Dialogues des Carmélites by Francis Poulenc_ Northern College of Music RNCM - Review

Dialogues des Carmélites by Francis Poulenc_ Northern College of Music RNCM - Review


Posted 2019-12-15 by David Keyworthfollow

Sun 08 Dec 2019 - Sat 14 Dec 2019

Dialogues des Carmélites by Francis Poulenc_ Northern College of Music (RNCM) - Review

At the start of the Royal Northern College of Music's (RNCM) new production, directed by, Orpha Phelan, the curtain is a backdrop. It is painted in swirls of blood-red. Le Marquis de la Force talks to his son, Le Chevalier, about the panic and simmering unrest on the streets.

His daughter Blanche has returned home from visiting a convent, after finding a route through the angry crowd. In this homely fortress she is "the little lamb" frightened of shadows but she also announces her determination to become a nun.

The curtain rises like a guillotine in reverse. In a scene - visually - reminiscent of the priest standing outside the cursed house in The Exorcist, Blanche carries her case up the stairs and swaps her cardigan for a Carmelite habit.

On the night I saw the opera, Olivia Carrell combined diffident body language with soaring vocalisation of Poulenc's music.

Poulenc's opera was originally inspired by German novelist Gertrud von Le Fort's (1876 - 1971) Die Letzte am Schafott (The Last at the Scaffold), based on the execution, in 1794, of sixteen nuns in Paris. They were condemned to death during the post-revolutionary Reign of Terror, for refusing to obey the Civil Constitution of the Clergy law banning religious associations and loyalties.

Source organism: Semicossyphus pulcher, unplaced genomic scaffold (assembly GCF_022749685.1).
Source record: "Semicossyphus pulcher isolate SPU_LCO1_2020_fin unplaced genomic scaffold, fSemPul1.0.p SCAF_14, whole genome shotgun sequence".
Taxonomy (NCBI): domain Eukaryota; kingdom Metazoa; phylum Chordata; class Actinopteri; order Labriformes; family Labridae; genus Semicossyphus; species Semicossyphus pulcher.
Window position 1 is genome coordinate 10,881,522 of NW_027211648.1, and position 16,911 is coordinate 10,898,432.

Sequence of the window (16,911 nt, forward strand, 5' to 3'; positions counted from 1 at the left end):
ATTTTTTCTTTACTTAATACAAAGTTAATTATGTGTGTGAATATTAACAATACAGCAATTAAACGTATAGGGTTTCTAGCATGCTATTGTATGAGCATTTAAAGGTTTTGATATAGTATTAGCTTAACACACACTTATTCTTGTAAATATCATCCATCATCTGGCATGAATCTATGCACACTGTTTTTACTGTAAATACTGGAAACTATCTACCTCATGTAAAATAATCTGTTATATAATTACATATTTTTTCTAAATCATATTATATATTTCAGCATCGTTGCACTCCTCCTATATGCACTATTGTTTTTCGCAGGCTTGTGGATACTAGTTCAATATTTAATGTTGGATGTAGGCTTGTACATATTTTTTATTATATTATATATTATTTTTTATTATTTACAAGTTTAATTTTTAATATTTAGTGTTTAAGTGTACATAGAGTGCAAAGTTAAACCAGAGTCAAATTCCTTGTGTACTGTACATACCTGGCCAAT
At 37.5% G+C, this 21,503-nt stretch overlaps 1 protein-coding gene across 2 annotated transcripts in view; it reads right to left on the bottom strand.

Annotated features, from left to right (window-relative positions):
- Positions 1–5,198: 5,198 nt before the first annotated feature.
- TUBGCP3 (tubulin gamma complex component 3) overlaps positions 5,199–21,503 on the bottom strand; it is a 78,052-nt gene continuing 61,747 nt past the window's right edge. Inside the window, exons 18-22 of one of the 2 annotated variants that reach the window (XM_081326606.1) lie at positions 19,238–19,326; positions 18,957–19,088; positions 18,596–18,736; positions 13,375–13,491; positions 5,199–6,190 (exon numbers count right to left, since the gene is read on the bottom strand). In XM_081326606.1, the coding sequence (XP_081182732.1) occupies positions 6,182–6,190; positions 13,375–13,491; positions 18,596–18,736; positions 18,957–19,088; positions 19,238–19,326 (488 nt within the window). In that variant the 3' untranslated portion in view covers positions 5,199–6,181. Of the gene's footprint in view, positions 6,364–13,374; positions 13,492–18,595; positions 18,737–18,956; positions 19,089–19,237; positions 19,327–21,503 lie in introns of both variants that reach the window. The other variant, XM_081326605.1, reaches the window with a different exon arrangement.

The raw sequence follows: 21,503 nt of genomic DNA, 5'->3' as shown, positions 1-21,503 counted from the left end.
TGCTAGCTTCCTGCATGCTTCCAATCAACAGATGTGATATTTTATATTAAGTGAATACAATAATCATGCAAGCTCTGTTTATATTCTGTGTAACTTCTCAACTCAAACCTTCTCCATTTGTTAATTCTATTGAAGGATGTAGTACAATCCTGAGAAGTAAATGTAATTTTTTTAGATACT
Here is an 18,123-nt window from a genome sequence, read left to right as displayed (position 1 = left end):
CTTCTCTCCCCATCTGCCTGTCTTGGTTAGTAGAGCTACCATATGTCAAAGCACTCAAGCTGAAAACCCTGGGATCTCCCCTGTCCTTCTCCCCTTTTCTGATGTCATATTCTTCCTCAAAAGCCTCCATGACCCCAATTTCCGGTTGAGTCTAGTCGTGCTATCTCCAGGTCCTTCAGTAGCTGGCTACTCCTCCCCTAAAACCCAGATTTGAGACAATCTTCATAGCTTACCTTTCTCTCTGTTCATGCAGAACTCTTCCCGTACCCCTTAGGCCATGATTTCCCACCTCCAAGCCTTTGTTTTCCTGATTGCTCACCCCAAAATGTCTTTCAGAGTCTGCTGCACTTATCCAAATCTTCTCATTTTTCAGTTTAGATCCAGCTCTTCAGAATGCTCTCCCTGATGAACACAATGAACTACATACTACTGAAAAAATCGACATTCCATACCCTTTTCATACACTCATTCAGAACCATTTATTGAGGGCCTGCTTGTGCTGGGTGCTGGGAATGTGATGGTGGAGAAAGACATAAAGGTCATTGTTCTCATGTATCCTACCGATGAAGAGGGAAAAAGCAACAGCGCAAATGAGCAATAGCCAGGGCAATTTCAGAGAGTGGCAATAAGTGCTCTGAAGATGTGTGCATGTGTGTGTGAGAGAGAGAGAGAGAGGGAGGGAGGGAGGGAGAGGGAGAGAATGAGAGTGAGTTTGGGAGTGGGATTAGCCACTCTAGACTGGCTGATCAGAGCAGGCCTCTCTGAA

Poulenc's score, played by the RNCM's orchestra, ranges from lush romanticism to discordant crescendos of agitation. The ominous ringing of a bell is a motif that recurs throughout the opera. It is not 'light opera' but there were times when I found my foot tapping along to one of the more melodic sections.

Despite the mesmerizing and sophisticated score, Poulenc's libretto, based on a stage play by Georges Bernanos, lacks dramatic tension, in my opinion. The characters speak in an unsubtle style and are two-dimensional and any hint of inner or social conflict rarely threatens the equilibrium.

Perhaps, Poulenc and Bernanos were suggesting that, if the outside world is in turmoil, most of us respond by seeking out the form of sanctuary which is most in tune with our inner nature.

The sets in RNCM's operas are always outstanding. Anna Bonomelli design favours minimalism, to the point where it wouldn't look out of place in IKEA.

The white background is particularly effective when combined with Matt Haskins' lighting design. The shadows cast by the Carmelites' wimples (reminiscent of the headdress worn in The Handmaid's Tale television series), is both enchanting and hints at their ultimate fate.

Poulenc's score reaches its divine peak in the Salve Regina of the final scene, where it juxtaposes with the brutality of the action.

Dialogues des Carmélites, first performed at La Scala Milan in 1957, is a plea for religious tolerance - from both governments and wider society. However, it doesn't offset this with an examination of how isolated religious communities can themselves become fanatical and veil any abuse of their own members.

Poulenc's music is timeless but the heavy-handed text of Dialogues des Carmélites, even when performed in modern dress, may struggle to outlive its era and chime with future generations.

!date 08/12/2019 -- 14/12/2019
71389 - 2023-01-26 01:53:16


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